Is Food Insecurity Really on the Decline?

Gallup’s latest poll says it is, but antihunger advocates warn that poverty is still a persistent problem.

(Photo: Sean Gallup/Getty Images)

Nov 7, 2014· 2 MIN READ
Steve Holt is a regular contributor to TakePart. He writes about food for Edible Boston, Boston Magazine, The Boston Globe, and other publications.

The Gallup poll headline should have elicited cheers from the antihunger community: “Fewer Americans Struggling to Afford Food.” But perhaps the subhead should have read, “Compared with when?”

The percentage of Americans who report struggling to afford food is now 17.2 percent—the lowest food insecurity rate since 2008 and almost two points lower than the five-year high of 18.9 percent just a year ago, according to the latest installment of the Well-Being Index series from Gallup this week. The poll revealed declines in reported food insecurity in every socioeconomic bracket, though individuals earning less than $24,000 annually are more than twice as likely to be food insecure than those earning $24,000 to $47,999, Gallup found.

But antihunger advocates aren’t popping any corks. For one reason, says Joel Berg, executive director of the New York City Coalition Against Hunger, Gallup asked just one question: “Were there times in the last 12 months that you did not have enough money to buy food that you or your family needed?” That pales in comparison to a more extensive food insecurity questionnaire issued annually by the United States Department of Agriculture, which found an even lower rate of food insecurity than Gallup did in its latest report, from 2013, at 14.3 percent. But the numbers didn’t indicate much change from 2012 to 2013.

Advocates say whatever the numbers, the reality on the ground is undeniably troubling.

“In New York City, we’re not seeing a real reduction of people going to food pantries and soup kitchens,” Berg says. “Even if [the poll reveals] a slight reduction, it’s still far higher than before the recession. It’s still far higher than any other industrialized western democracy.”

Take Canada or Australia, for instance. In 2013, a report by the Conference Board of Canada found that two million Canadians—roughly 8 percent of the population—reported being food insecure. That’s notable, considering Canada doesn’t even have national nutrition assistance programs, like the political football that SNAP funding became in recent years—Canada just gives people money. The number of Aussies seeking food assistance is also consistently below 10 percent, even though the country has seen a spike in the number of people seeking help from food pantries.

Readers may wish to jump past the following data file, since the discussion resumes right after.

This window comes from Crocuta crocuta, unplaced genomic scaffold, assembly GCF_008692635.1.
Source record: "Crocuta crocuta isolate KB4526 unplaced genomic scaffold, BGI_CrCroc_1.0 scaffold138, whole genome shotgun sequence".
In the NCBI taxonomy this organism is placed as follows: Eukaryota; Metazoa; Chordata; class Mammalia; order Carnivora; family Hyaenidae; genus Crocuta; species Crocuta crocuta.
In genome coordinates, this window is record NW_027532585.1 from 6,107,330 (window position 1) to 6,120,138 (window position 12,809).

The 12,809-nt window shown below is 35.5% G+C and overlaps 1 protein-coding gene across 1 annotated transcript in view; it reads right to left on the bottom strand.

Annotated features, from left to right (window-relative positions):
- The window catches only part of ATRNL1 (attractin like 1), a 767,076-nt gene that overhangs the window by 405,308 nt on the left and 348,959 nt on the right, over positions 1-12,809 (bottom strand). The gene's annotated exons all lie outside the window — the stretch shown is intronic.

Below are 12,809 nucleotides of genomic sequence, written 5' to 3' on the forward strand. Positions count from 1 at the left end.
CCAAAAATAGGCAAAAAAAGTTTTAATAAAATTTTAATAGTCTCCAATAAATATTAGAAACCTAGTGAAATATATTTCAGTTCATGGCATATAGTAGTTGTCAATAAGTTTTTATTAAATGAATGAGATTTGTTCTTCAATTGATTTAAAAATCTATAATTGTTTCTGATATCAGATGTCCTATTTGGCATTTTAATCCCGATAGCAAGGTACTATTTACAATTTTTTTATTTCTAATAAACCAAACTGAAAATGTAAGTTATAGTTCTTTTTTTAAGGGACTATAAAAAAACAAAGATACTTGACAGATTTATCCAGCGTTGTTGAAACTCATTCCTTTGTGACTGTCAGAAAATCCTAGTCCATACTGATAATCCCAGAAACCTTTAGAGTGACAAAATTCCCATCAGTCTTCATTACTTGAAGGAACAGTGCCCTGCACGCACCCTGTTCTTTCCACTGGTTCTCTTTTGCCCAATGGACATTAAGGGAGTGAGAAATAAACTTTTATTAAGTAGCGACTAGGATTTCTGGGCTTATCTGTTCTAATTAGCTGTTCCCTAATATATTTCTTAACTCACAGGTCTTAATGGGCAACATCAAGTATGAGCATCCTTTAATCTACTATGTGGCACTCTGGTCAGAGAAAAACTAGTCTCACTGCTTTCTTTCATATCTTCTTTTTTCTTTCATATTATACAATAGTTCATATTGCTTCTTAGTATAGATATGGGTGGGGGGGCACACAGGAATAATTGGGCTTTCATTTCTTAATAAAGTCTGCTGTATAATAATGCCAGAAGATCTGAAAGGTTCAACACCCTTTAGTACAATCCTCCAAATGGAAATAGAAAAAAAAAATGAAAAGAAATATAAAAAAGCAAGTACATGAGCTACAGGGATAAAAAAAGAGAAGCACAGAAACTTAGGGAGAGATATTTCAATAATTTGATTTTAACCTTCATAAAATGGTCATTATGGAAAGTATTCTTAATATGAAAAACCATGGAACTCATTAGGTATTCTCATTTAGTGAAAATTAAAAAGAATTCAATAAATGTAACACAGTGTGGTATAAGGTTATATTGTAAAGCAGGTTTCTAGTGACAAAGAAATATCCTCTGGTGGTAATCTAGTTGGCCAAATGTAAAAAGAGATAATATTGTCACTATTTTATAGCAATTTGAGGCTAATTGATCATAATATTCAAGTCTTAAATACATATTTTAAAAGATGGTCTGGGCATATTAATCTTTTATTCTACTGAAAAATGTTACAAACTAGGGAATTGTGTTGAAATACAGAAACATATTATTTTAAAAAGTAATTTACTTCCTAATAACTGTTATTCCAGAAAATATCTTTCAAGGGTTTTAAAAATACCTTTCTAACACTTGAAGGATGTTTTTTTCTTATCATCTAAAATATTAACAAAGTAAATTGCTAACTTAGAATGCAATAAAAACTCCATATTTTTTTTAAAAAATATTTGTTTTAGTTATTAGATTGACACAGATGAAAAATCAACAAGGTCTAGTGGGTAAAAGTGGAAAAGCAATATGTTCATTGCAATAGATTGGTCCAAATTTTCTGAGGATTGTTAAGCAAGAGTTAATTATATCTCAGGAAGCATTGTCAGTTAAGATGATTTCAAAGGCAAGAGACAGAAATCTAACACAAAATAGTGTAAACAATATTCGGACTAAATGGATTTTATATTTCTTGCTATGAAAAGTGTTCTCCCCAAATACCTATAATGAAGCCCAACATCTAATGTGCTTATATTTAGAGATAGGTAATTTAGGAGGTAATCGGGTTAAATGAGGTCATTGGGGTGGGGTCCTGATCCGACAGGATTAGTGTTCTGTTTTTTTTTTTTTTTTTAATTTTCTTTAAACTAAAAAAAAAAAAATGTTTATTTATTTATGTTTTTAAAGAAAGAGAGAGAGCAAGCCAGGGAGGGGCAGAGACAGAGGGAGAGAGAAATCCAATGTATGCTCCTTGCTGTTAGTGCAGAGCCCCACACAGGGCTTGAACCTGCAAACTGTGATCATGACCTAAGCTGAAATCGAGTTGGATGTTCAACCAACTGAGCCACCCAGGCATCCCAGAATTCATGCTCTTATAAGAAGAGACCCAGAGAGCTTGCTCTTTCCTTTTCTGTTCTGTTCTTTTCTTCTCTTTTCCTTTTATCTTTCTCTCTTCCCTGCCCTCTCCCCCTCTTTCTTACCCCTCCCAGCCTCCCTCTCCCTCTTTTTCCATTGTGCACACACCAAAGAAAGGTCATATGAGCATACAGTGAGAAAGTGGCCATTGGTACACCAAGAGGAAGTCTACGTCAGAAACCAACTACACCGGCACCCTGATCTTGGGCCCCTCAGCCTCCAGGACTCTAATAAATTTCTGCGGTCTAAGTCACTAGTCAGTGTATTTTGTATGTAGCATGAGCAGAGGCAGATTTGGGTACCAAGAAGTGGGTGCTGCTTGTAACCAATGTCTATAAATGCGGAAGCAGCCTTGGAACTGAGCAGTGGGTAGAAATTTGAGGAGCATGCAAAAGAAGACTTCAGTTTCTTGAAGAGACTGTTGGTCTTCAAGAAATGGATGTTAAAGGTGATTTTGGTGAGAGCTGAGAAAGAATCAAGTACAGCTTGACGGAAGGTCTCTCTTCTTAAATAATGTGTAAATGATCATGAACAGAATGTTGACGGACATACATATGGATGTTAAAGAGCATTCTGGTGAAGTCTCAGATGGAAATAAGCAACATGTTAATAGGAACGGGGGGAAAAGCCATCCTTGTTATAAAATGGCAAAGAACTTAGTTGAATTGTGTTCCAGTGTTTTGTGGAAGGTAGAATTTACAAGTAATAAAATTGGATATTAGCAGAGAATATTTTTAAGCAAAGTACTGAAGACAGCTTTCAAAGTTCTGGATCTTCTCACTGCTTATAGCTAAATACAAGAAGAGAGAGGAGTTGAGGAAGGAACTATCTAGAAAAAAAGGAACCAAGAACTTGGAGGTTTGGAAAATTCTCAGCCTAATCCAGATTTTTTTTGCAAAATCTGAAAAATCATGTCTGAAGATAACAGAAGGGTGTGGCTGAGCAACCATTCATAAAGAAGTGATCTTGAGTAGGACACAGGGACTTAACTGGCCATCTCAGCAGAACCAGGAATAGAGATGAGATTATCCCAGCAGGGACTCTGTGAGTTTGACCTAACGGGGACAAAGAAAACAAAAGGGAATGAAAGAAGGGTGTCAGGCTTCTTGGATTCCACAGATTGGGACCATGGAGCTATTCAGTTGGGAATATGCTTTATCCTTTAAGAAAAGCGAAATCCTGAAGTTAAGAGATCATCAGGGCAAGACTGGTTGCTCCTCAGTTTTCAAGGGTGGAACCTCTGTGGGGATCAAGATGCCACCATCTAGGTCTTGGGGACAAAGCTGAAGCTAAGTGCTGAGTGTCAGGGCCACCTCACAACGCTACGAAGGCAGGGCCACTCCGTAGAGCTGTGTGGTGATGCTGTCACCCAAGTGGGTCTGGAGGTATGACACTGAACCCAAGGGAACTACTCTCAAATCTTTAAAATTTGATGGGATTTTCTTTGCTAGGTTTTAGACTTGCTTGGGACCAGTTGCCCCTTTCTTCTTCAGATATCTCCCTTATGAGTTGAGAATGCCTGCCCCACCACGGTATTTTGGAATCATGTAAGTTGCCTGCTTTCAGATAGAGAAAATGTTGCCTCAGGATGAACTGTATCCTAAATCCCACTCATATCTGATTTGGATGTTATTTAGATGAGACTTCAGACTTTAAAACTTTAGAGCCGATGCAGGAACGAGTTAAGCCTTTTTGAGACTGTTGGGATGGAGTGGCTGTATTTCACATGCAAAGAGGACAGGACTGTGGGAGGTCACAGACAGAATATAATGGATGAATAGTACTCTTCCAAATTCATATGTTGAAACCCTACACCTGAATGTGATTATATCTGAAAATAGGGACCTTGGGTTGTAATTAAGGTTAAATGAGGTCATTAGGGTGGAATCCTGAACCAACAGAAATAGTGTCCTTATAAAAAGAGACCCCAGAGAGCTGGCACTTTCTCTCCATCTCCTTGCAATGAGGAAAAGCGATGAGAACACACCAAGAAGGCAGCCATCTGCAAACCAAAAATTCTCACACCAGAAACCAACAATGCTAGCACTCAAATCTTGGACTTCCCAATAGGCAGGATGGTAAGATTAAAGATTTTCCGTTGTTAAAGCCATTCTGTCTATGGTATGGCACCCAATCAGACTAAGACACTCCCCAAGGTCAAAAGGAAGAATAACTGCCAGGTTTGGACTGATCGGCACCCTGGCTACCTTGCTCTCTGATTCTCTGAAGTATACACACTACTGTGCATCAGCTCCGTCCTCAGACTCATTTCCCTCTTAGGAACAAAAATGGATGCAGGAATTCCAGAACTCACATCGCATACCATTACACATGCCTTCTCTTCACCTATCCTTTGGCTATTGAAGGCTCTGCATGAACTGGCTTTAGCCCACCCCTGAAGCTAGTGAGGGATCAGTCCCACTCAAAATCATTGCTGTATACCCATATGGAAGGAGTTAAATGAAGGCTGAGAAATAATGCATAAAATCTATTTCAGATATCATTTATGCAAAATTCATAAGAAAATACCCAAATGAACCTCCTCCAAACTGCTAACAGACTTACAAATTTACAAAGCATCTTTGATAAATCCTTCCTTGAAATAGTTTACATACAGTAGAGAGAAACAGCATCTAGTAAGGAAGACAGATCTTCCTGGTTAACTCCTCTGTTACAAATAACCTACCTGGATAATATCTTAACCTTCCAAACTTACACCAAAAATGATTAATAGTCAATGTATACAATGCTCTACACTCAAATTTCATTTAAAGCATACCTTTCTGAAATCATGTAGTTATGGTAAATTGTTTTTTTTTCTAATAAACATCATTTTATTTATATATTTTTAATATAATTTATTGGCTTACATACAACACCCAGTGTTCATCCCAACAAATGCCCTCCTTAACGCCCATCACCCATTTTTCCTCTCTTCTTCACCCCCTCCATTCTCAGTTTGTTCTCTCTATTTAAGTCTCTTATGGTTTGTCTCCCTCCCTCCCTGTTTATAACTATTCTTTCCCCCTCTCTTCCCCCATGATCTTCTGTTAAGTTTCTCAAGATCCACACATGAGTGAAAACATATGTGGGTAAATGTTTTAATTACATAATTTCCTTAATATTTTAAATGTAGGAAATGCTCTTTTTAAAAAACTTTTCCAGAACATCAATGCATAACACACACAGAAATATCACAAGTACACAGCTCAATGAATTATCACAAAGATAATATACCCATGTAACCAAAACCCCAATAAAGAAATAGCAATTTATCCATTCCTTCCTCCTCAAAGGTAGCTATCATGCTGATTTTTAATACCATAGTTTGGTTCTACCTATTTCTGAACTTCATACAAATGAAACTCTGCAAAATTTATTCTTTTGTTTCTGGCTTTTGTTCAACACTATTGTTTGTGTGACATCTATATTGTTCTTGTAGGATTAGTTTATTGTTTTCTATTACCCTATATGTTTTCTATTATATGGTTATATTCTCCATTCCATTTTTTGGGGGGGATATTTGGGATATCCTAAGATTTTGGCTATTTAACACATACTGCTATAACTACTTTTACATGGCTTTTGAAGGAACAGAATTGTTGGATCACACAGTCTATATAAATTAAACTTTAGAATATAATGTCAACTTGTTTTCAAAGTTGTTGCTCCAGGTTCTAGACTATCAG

Meanwhile, back in the States, Congress slashes nutrition assistance programs that help food-insecure families while opposing wage increases and other benefits that get at the root cause of hunger: poverty. While Berg agrees that the high rate of food insecurity among America’s poorest families is troubling, the statistic from the Gallup report that affected him most is that 6.6 percent of Americans earning between $60,000 and $89,999 annually—roughly 1 in 15—reported having trouble affording food in the past year. This number, he says, pulls back the curtain on the toll the rising costs of living in places such as New York and San Francisco is taking on middle-class families, where people will skip a meal before they skip a rent payment.

“Hunger is not a distinct poverty versus middle-class problem—there’s a continuum,” he says.

As for where the trends on hunger in America are heading, Berg says he will wait for the USDA’s next report on food insecurity, which will be the first to survey Americans following the implementation of a combined $14 billion in cuts to the Supplemental Nutrition Assistance Program over the past year. With Republicans—who have traditionally opposed the expansion of these programs and often sought to cut them—taking over control of the U.S. Senate, Berg hopes party leadership will hold to its promises this week to work with Democrats and lead more from the middle.

“Should Paul Ryan or Mitch McConnell read this, I would welcome them to come to NYC to meet with real poor people,” Berg says. “I’ll even come down to Washington, D.C.”

“Bankers play a huge role in economic policy. Gun owners play a huge role in the development of gun policy,” he adds. “Hungry and poor people play virtually no role in the development of hunger and poverty policy.”